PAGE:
Hope for Cap-and-Trade?
The Washington Post asked politicians, academics and others whether the health-care debate has made it unlikely that climate change legislation will be passed in the near future.
HAROLD FORD JR.
Chairman of the Democratic Leadership Council
President Obama can pass energy legislation this year, but to do so he needs to absorb four lessons from the health-reform debate.
First, write the bulk of the energy bill with the input of Congress. Despite recent dips, Obama's favorable ratings are high enough to enact reform. Having served in Congress, I respect and admire the Democratic leadership, but the country wants the president to lead on his top priorities.
Second, he should own energy. He did as a candidate; he should as president. Control the debate and don't lose control. The country voted for change; give it to them. Regrettably, the health-reform debate has been about “death panels” and “higher taxes,” instead of real talk of insurance reform, cost containment, more access for those who don't have insurance and incentives for preventive care. Obama needs to seize the debate and make it about fewer wars over oil, lower gas and electricity prices, and more jobs for Americans.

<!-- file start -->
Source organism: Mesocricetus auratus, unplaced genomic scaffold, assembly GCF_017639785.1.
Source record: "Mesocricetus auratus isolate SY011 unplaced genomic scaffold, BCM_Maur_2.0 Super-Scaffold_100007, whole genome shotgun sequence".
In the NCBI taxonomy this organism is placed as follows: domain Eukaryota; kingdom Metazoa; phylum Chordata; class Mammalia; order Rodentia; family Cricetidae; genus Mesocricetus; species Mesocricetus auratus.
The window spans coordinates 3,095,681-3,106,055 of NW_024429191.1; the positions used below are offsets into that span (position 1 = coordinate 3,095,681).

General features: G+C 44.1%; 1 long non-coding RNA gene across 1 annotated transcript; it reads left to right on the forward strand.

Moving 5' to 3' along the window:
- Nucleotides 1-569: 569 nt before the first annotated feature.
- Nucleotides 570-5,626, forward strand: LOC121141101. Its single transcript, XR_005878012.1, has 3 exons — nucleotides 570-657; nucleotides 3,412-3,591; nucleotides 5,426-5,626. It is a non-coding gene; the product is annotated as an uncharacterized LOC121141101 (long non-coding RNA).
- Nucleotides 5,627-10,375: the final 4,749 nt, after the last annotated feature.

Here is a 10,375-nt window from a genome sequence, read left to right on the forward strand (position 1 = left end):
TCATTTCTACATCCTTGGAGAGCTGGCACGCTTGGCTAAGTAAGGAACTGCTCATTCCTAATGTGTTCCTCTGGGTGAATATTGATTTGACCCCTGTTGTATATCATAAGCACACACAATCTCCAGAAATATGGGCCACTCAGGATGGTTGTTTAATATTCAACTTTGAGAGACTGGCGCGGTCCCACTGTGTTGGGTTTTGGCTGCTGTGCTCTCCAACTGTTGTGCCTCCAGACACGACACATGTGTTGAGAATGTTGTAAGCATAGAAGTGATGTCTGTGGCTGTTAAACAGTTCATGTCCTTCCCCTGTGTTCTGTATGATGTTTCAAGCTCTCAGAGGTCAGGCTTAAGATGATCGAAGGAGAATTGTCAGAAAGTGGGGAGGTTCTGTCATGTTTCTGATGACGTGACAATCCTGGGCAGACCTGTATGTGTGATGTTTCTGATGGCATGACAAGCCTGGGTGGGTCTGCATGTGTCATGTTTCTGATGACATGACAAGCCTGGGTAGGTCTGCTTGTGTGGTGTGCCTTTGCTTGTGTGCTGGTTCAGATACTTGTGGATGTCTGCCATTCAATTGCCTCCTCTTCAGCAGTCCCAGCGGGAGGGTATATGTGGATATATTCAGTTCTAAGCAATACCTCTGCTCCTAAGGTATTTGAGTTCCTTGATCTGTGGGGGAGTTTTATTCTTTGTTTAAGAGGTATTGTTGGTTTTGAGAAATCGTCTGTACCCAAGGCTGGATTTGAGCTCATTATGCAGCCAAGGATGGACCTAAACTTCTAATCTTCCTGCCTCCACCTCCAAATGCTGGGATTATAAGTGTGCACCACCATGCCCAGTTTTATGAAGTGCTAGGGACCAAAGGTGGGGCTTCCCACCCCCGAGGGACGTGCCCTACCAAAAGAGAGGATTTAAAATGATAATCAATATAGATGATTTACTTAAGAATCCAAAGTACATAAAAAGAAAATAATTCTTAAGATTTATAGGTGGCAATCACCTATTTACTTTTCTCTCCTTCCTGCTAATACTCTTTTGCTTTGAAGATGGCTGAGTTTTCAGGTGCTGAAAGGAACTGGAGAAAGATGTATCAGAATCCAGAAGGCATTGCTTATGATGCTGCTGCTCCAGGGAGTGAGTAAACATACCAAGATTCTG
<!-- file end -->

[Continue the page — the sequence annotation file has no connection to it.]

Third, settle on better language than “cap and trade” and climate change. These abstract labels don't resonate in Kansas. Some analysts have projected that the House energy reform bill will cost each U.S. household $175 a year. That's a small price to prevent today's 13- and 14-year-olds from having to go to war in the Middle East in 10 years to protect oil, which we should drastically reduce our dependence on.
Finally, lead by example. Get on the road and sell energy reform. Practice conservation in the White House. Launch a national competition in public schools that encourages energy conservation. And tell the country why this is important to keep America safe and growing.